Clashes raise thorny questions: How (or if) to regulate First Nations pot shops
By Max Martin,
Local Journalism Initiative Reporter
LONDON FREE PRESS
Separate disputes over illegal pot shops near Southwestern Ontario Indigenous communities weeks apart highlight the complexities surrounding how First Nations cannabis stores ought to be regulated, if at all.
On June 4, Middlesex OPP raided six illegal pot shops on the outskirts of Oneida of the Thames First Nation. Ten people were later arrested.
Then on June 19, a tense situation ignited at Ipperwash Provincial Park, resulting in one illegal pot shop being burned down, another damaged, and at least one person arrested.
Sgt. Murray Bressette, with Anishinabek police in Kettle and Stony Point, said the incidents in Ipperwash and Middlesex Centre are unrelated.
He described the Ipperwash situation as an “internal issue between members of Kettle and Stony Point” and said mediation is ongoing.
While the events are entirely unrelated, they underscore a potentially simmering issue of marijuana regulation in Indigenous communities, and the complexities and confusions tied to the nuanced subject.
Tom Bressette, former Chief of Kettle and Stony Point, said he doesn’t support shops run illegally.
“The best solution is for the band council to license this thing like they do everything else and make people pay tax and negotiate with the government what they’re looking for,” said Bressette. “Stop wasting taxpayer money on making police shut down something illegal.”
Many unregulated pot shops have been a mainstay on reserves and settlements for years and have gone widely uncontested by provincial police.
Bressette said their presence should be no surprise, with many community members looking to pot and smoke shops as a means to get by.
“There’s a demand for employment opportunities, and it’s been demonstrated by those that have tried everything to find a job and feed their family, and they can’t do it,” he said. “There’s no other income, so what are they going to do?”
He said it’s difficult for people on reserves to break the cycle of systemic poverty.
“That’s what it’s like to be Anishinaabe,” he said. “It’s to be brought up in a lesser class and know you aren’t getting anywhere else.”
But Bressette said the people who keep these shops in business are outsiders, drawn to Indigenous communities by lower prices. “They’re supporting illegal stuff.”
When the COVID-19 pandemic hit, many reserves barred outsiders as a public health measure, effectively cutting off business at the same time.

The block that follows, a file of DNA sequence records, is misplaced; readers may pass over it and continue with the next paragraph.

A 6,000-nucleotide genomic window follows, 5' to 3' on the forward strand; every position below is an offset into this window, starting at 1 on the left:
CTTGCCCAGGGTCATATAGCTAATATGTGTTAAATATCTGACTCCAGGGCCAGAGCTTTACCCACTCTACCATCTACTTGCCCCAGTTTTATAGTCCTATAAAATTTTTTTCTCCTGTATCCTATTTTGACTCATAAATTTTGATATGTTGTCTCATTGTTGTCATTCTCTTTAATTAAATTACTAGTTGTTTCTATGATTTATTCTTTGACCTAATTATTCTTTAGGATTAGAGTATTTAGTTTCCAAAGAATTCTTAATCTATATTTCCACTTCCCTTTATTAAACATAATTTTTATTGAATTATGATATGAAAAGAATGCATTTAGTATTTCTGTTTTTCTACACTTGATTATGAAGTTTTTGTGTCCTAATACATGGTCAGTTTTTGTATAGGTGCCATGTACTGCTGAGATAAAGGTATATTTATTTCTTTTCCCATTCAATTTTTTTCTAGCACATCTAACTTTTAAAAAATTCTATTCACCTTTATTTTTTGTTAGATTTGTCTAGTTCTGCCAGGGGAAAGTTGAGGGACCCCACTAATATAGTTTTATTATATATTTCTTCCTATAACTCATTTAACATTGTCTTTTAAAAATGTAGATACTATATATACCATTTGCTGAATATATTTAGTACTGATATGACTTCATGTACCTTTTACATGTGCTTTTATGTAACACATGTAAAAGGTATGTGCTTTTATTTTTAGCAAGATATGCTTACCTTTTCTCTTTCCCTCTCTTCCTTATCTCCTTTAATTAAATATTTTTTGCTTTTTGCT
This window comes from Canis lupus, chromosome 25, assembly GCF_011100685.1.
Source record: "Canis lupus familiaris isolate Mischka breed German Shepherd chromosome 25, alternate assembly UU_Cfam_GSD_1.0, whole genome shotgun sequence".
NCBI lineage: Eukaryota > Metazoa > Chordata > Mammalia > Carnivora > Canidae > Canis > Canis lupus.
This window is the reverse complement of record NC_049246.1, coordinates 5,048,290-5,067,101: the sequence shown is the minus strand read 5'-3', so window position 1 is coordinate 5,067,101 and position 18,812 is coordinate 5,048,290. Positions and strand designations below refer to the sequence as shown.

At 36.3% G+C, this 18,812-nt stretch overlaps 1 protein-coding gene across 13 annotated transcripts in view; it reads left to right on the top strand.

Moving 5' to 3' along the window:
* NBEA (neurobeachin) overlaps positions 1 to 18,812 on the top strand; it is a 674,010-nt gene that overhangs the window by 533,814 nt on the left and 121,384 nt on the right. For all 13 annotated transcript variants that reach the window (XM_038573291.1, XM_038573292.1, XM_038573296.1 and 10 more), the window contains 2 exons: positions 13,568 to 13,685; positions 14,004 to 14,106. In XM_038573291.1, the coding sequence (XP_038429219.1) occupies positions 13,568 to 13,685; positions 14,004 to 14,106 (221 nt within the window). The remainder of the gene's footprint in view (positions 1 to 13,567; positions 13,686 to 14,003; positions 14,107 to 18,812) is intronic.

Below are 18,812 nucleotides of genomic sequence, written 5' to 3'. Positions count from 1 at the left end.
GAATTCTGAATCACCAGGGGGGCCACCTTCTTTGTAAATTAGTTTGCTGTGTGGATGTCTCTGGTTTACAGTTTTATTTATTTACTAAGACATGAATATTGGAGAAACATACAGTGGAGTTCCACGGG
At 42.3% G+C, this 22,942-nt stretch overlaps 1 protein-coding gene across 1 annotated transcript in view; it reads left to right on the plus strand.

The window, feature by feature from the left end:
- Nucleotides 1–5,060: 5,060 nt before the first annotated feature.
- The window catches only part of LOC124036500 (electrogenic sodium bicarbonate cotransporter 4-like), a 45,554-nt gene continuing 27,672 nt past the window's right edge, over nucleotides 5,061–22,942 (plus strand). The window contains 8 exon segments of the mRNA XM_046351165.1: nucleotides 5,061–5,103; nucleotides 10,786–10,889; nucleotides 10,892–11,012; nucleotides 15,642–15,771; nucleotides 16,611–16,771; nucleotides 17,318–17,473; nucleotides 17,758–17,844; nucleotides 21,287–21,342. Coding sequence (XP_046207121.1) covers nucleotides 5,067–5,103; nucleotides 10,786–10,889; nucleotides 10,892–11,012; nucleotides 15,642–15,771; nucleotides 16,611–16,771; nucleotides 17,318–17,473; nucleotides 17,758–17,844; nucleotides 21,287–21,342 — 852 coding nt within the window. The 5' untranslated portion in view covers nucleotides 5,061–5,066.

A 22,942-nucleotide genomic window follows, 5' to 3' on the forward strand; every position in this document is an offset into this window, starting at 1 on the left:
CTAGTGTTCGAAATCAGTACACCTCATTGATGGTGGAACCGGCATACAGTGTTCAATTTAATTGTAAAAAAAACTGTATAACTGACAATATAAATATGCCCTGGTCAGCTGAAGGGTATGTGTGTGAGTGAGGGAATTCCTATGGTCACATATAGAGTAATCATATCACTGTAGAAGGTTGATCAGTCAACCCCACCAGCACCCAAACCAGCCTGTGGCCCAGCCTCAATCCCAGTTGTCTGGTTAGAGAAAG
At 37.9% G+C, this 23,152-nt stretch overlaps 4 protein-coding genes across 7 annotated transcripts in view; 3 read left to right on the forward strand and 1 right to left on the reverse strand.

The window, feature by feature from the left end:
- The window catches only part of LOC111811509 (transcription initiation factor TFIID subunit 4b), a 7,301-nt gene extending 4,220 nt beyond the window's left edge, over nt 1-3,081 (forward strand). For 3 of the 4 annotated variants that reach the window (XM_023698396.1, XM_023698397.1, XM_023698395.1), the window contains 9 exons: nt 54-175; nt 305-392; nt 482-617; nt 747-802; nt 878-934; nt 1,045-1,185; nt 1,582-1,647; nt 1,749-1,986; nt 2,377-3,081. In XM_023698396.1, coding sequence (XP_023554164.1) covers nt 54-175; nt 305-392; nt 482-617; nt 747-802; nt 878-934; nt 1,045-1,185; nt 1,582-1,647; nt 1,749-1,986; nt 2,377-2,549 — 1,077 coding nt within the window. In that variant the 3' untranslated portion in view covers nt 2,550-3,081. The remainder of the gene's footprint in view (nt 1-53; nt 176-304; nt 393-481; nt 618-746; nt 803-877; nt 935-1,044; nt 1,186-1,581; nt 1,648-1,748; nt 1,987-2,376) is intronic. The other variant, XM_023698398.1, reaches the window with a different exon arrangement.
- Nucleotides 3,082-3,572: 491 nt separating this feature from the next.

Bressette suggests governments invest more in Indigenous communities to support jobs and infrastructure to reduce the need for unregulated pot shops.
An email statement from the Attorney General’s Ministry acknowledged the complexities related to First Nations cannabis regulation.
In the province, cannabis retail operation licences and store authorizations are regulated and issued by the Alcohol and Gaming Commission of Ontario (AGCO). Applications for an on-reserve cannabis retail store require a band council resolution approving the proposed location.
“This will help prevent the further proliferation of illegal storefronts in First Nations, particularly within communities … interested in operating under the regulated framework on reserve,” said the ministry’s Brian Gray.
Ontario law gives the ministry flexibility to accommodate community-specific, on-reserve approaches to cannabis regulation, including factors such as minimum age, private retail and enforcement.
“The government will continue to engage with First Nations interested in developing their own approaches to cannabis to identify how the government can best support efforts by these communities,” Gray said.
Indigenous communities were not consulted when cannabis legalization was unfolding.
Jacob Taylor, a partner in Pontiac Group, an Indigenous venture building company that has helped communities develop business plans around cannabis, acknowledged there’s a variety of regulatory approaches happening in Ontario.
He said the first step to ironing out the “huge jurisdictional grey zone” is better communication.
“It’s confusion among sovereignty and the boundaries of sovereignty and how that interplays with vague languages of treaties,” Taylor said. “There are long histories with colonization and prevalence of substance use, so it’s a difficult subject to talk about.”
The number of players involved — federal and provincial government agencies, Indigenous leaders at the Ontario chief level and local councils — makes the conversation more challenging.
Taylor said local chiefs and councils might oppose current unregulated or illegal pot shops on their territory yo avoid any possible criminal liability.
One solution could be for Indigenous communities to use the upcoming farm-gate clause, which will allow cannabis cultivators to have on-site stores.
“Go down the Health Canada path … and sell directly from Health Canada cultivation, kind of making everyone happy in that scenario,” Taylor said. “First Nations don’t have to be in any way regulated by Ontario, and then can fruitfully participate in this industry.”
But current costs of meeting Health Canada cultivation standards would price out most Indigenous communities, he added. “It’s very hard for a small First Nations government to even dream of taking on.”
It’s these factors that combine to make the matter even more complex. But if there is one thing most parties seem to agree on, it’s that a one-size-fits-all approach won’t work.
“In every part of Canada, you’ve got the hodgepodge of it all,” Taylor said. “We’re all First Nations, but everyone is doing their own thing in many different programming areas. There are huge different stances.”